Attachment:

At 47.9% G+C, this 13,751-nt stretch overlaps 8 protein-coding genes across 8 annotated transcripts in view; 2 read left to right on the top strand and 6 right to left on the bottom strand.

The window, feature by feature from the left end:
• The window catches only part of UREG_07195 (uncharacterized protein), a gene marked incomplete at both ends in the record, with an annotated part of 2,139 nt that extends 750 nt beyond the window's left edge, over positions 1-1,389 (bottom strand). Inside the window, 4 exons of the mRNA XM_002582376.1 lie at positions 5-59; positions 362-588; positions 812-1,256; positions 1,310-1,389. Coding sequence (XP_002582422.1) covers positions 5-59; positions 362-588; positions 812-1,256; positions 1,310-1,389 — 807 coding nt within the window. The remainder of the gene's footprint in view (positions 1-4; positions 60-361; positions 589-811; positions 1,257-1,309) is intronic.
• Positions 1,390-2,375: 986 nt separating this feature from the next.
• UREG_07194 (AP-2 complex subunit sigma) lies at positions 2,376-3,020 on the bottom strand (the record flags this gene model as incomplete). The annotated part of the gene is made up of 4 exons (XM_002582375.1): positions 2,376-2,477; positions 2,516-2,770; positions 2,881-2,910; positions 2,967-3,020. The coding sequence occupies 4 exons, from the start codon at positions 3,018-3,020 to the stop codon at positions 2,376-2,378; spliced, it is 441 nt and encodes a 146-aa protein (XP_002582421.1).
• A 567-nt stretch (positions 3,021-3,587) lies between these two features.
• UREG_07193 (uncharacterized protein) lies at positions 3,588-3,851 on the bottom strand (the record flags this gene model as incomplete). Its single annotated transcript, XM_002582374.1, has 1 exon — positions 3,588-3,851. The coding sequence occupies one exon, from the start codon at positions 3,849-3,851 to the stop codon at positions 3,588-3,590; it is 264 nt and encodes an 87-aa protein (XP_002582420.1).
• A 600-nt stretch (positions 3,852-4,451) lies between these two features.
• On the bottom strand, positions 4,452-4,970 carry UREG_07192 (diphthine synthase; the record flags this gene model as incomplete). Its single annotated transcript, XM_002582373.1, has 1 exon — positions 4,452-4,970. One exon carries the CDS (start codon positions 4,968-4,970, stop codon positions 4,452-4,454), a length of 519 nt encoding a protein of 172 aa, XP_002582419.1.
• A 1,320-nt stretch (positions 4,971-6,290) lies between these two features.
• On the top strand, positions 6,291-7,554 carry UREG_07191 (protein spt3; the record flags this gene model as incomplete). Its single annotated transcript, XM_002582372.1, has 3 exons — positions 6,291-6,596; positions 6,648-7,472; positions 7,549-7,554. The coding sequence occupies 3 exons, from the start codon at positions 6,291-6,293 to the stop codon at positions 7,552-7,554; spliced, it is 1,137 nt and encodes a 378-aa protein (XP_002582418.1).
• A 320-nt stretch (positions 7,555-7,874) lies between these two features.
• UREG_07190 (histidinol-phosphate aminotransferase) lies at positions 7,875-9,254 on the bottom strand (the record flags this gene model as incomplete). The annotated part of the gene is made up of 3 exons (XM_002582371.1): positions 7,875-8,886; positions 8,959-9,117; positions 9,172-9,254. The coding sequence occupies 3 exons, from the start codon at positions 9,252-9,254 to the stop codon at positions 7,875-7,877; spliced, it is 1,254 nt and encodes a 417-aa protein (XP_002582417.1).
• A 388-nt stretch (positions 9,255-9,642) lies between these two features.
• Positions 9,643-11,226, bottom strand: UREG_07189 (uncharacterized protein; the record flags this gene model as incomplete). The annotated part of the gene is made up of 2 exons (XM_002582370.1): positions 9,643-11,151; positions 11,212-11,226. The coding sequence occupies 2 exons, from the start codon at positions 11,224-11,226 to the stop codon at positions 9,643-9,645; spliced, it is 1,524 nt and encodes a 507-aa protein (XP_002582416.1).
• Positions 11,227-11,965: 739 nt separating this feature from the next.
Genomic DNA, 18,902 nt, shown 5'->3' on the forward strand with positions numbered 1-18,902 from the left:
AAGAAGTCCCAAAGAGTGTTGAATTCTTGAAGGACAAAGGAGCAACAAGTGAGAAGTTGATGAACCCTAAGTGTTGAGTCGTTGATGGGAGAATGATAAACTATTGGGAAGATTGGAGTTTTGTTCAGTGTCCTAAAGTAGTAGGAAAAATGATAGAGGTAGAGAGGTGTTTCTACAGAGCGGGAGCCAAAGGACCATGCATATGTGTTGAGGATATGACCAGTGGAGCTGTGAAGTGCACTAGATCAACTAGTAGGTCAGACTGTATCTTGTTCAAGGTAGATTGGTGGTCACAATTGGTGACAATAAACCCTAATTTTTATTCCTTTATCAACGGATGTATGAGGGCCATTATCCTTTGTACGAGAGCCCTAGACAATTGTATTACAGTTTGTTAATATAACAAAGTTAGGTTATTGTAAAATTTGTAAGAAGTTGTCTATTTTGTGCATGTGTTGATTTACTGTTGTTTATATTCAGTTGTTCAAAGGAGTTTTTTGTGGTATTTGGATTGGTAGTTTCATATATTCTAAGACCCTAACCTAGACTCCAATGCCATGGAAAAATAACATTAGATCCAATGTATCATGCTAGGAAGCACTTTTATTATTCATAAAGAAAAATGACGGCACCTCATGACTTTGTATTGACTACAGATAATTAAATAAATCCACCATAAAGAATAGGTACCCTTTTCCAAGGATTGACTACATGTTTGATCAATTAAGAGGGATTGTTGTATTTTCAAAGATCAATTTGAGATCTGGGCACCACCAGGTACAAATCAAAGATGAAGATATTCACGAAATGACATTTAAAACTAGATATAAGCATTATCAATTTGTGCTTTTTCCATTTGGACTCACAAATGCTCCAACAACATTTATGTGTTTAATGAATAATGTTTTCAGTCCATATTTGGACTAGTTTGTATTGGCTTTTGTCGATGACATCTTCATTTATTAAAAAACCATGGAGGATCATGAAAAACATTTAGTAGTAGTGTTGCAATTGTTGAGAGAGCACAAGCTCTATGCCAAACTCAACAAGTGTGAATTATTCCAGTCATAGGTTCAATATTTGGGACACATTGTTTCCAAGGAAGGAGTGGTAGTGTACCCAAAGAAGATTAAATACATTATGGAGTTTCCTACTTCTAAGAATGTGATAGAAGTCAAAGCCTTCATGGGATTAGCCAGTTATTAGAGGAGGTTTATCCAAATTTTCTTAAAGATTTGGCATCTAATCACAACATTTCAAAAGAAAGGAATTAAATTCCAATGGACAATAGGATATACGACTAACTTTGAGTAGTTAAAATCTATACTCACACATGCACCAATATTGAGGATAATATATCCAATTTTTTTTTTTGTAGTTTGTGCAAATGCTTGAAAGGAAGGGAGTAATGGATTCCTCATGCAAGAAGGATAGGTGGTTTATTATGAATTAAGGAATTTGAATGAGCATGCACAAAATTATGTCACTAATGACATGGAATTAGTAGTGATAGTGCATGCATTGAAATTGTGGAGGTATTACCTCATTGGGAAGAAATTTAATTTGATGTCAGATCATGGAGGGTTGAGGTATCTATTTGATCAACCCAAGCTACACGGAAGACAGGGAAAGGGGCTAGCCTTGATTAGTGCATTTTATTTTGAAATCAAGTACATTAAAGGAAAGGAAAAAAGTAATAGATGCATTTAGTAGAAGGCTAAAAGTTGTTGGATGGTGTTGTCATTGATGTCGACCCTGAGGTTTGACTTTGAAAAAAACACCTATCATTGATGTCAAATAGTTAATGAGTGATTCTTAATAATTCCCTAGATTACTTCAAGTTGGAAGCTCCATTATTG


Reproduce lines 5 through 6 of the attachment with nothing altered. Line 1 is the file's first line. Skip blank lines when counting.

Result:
• UREG_07194 (AP-2 complex subunit sigma) lies at positions 2,376-3,020 on the bottom strand (the record flags this gene model as incomplete). The annotated part of the gene is made up of 4 exons (XM_002582375.1): positions 2,376-2,477; positions 2,516-2,770; positions 2,881-2,910; positions 2,967-3,020. The coding sequence occupies 4 exons, from the start codon at positions 3,018-3,020 to the stop codon at positions 2,376-2,378; spliced, it is 441 nt and encodes a 146-aa protein (XP_002582421.1).
• A 567-nt stretch (positions 3,021-3,587) lies between these two features.